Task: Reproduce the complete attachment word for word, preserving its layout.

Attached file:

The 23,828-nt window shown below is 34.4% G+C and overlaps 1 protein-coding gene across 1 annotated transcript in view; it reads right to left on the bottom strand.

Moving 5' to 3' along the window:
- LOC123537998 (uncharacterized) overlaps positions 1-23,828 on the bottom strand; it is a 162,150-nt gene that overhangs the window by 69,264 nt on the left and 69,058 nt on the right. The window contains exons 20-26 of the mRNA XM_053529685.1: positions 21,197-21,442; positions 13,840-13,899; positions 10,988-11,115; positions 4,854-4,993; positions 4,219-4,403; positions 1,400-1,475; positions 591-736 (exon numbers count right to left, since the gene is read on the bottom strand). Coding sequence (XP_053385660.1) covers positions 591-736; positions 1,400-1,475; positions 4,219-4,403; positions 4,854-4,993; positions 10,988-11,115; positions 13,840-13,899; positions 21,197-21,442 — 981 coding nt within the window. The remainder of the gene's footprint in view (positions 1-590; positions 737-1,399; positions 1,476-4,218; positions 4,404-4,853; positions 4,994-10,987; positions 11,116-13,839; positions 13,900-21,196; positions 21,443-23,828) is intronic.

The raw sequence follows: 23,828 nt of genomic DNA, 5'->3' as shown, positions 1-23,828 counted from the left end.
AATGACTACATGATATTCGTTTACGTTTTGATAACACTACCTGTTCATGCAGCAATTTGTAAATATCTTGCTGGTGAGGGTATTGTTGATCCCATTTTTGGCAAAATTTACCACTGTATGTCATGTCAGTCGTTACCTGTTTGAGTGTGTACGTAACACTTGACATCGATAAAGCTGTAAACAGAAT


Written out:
The 23,828-nt window shown below is 34.4% G+C and overlaps 1 protein-coding gene across 1 annotated transcript in view; it reads right to left on the bottom strand.

Moving 5' to 3' along the window:
- LOC123537998 (uncharacterized) overlaps positions 1-23,828 on the bottom strand; it is a 162,150-nt gene that overhangs the window by 69,264 nt on the left and 69,058 nt on the right. The window contains exons 20-26 of the mRNA XM_053529685.1: positions 21,197-21,442; positions 13,840-13,899; positions 10,988-11,115; positions 4,854-4,993; positions 4,219-4,403; positions 1,400-1,475; positions 591-736 (exon numbers count right to left, since the gene is read on the bottom strand). Coding sequence (XP_053385660.1) covers positions 591-736; positions 1,400-1,475; positions 4,219-4,403; positions 4,854-4,993; positions 10,988-11,115; positions 13,840-13,899; positions 21,197-21,442 — 981 coding nt within the window. The remainder of the gene's footprint in view (positions 1-590; positions 737-1,399; positions 1,476-4,218; positions 4,404-4,853; positions 4,994-10,987; positions 11,116-13,839; positions 13,900-21,196; positions 21,443-23,828) is intronic.

The raw sequence follows: 23,828 nt of genomic DNA, 5'->3' as shown, positions 1-23,828 counted from the left end.
AATGACTACATGATATTCGTTTACGTTTTGATAACACTACCTGTTCATGCAGCAATTTGTAAATATCTTGCTGGTGAGGGTATTGTTGATCCCATTTTTGGCAAAATTTACCACTGTATGTCATGTCAGTCGTTACCTGTTTGAGTGTGTACGTAACACTTGACATCGATAAAGCTGTAAACAGAAT